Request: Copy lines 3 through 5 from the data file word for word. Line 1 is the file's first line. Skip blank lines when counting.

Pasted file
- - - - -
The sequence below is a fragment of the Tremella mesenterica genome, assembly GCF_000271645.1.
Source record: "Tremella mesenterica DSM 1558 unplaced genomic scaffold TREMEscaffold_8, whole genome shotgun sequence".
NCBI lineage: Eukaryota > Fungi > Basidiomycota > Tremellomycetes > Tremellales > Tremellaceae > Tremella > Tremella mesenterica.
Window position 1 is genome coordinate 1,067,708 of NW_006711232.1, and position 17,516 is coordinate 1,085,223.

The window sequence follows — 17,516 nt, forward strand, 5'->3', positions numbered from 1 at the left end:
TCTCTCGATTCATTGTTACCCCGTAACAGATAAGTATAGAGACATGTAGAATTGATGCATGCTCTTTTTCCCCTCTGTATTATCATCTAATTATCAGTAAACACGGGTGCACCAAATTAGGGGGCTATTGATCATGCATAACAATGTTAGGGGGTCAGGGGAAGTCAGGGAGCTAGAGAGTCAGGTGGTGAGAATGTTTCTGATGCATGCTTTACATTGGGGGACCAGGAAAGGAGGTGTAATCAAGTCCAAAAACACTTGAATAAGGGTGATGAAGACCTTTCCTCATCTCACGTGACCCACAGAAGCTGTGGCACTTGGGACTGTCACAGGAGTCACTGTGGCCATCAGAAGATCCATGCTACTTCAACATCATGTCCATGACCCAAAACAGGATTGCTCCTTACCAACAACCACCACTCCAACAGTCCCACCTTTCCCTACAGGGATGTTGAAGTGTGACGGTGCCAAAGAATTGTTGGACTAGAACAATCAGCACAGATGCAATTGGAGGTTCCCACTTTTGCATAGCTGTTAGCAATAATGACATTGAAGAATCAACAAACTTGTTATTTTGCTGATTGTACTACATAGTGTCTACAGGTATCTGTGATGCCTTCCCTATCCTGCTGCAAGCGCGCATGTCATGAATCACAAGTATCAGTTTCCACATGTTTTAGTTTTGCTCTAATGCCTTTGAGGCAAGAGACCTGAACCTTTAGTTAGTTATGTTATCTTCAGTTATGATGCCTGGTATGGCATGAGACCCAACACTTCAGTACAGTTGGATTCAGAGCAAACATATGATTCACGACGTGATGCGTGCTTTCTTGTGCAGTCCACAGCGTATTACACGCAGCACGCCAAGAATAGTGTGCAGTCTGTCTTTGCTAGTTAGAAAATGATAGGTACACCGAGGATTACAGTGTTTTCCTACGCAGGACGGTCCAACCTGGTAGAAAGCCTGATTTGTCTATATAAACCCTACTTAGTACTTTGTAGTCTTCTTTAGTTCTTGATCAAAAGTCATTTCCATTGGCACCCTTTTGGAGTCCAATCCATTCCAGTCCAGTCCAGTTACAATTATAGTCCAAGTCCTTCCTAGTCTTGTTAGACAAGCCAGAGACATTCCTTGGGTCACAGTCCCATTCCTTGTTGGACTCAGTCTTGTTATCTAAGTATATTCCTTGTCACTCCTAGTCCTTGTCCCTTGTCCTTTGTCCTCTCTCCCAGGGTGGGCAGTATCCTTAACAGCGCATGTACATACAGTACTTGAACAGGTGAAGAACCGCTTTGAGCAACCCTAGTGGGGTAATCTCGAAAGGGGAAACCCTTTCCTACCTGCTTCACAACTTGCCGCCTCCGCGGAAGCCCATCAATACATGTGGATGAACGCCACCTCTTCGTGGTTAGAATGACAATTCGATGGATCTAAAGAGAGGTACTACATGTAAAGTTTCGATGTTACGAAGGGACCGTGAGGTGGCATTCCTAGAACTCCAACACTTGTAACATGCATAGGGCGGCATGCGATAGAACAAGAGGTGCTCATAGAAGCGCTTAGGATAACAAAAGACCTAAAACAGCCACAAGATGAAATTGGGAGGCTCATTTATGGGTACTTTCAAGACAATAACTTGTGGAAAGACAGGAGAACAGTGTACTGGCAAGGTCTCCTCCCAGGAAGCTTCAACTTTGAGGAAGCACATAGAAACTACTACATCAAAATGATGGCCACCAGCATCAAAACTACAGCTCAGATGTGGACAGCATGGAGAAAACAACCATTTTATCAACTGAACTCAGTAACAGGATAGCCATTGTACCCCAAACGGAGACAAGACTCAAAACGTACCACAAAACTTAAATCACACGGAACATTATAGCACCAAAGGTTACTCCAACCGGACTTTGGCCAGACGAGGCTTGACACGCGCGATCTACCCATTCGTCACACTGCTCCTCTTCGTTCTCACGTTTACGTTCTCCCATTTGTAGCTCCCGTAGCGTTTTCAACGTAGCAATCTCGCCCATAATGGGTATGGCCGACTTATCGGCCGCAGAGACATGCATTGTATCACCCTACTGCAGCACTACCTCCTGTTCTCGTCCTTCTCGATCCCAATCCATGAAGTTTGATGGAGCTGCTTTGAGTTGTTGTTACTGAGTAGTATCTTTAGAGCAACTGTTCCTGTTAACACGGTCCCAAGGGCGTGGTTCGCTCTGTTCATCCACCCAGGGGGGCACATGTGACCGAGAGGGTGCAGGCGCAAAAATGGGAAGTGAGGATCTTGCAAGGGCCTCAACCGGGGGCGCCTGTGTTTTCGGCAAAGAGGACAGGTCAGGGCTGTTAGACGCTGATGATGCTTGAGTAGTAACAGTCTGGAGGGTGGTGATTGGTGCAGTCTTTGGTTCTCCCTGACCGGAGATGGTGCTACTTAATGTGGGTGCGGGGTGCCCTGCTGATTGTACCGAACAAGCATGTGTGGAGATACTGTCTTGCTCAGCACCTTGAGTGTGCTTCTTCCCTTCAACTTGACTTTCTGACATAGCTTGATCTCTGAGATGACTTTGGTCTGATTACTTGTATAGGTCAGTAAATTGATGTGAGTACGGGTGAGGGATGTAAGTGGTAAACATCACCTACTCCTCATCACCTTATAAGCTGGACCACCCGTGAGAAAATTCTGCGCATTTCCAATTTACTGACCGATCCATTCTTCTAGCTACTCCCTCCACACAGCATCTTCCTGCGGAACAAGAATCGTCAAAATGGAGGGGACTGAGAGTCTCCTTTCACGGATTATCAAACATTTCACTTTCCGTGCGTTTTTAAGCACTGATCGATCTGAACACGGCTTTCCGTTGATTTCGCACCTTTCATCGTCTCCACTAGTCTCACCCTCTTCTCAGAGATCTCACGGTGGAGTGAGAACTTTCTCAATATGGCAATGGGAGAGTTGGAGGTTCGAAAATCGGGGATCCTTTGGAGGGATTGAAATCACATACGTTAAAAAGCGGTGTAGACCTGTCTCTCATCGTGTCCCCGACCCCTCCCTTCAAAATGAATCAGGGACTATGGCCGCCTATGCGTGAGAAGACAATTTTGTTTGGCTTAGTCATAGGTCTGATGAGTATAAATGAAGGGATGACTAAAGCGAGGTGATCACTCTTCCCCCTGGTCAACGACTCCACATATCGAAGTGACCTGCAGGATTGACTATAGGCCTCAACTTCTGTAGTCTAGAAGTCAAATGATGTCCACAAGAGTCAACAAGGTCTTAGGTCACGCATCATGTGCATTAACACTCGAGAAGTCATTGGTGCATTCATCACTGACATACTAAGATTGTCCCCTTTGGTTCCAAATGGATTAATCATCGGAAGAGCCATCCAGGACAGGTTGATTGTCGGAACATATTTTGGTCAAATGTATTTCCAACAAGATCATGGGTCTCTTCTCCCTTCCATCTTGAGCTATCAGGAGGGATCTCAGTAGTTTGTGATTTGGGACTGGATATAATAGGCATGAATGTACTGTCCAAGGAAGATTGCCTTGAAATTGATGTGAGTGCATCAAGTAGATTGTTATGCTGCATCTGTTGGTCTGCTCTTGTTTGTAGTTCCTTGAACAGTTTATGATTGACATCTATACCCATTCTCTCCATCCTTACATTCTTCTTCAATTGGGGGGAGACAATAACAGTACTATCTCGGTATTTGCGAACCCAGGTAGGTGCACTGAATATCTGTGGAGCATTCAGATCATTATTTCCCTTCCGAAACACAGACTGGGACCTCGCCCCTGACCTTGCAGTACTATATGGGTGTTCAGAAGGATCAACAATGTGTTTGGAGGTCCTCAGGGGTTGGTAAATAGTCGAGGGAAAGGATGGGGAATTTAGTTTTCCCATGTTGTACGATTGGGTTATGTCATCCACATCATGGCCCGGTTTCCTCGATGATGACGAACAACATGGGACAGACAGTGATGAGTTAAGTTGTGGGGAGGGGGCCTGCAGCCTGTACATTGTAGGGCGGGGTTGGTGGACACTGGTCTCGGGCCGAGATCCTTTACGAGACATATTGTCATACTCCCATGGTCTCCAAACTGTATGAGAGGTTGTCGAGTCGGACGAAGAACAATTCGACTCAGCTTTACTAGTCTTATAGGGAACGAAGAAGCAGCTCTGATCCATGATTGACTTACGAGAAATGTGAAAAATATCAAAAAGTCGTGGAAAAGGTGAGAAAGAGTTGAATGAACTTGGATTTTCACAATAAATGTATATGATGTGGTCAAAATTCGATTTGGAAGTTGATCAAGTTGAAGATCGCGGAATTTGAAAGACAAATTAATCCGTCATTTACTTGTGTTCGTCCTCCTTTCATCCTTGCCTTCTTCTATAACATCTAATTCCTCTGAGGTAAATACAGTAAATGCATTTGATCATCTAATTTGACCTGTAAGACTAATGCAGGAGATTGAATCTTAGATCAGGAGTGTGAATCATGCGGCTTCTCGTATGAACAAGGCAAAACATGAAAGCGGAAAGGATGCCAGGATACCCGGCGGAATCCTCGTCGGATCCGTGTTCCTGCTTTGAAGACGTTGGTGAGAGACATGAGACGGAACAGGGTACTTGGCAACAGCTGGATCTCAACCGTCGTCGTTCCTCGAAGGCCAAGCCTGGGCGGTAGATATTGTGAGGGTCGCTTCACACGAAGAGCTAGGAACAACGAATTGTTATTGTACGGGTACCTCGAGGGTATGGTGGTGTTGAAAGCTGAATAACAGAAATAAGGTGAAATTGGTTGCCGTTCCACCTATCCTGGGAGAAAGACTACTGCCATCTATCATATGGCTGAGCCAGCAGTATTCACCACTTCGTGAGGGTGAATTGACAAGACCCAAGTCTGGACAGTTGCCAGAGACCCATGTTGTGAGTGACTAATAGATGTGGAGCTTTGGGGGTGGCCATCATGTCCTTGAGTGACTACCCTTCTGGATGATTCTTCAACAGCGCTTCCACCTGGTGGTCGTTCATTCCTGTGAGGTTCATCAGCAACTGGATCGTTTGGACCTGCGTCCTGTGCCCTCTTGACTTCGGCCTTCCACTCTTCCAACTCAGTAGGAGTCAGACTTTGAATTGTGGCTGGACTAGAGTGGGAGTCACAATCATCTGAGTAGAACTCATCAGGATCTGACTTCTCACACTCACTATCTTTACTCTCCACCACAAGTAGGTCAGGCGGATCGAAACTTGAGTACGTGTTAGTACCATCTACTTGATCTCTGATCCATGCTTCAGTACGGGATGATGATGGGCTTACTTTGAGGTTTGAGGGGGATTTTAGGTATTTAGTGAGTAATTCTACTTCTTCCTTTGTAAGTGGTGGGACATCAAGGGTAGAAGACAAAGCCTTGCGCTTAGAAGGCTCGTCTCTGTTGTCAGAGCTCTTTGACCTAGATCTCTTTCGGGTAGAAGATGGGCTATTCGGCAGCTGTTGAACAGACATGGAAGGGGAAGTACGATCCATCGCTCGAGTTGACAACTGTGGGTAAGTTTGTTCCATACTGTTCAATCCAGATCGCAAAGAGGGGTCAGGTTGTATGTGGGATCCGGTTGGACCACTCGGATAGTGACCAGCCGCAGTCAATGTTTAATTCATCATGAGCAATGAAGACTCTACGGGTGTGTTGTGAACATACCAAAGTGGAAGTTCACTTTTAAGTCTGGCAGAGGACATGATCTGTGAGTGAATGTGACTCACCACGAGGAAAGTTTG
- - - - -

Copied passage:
NCBI lineage: Eukaryota > Fungi > Basidiomycota > Tremellomycetes > Tremellales > Tremellaceae > Tremella > Tremella mesenterica.
Window position 1 is genome coordinate 1,067,708 of NW_006711232.1, and position 17,516 is coordinate 1,085,223.

The window sequence follows — 17,516 nt, forward strand, 5'->3', positions numbered from 1 at the left end: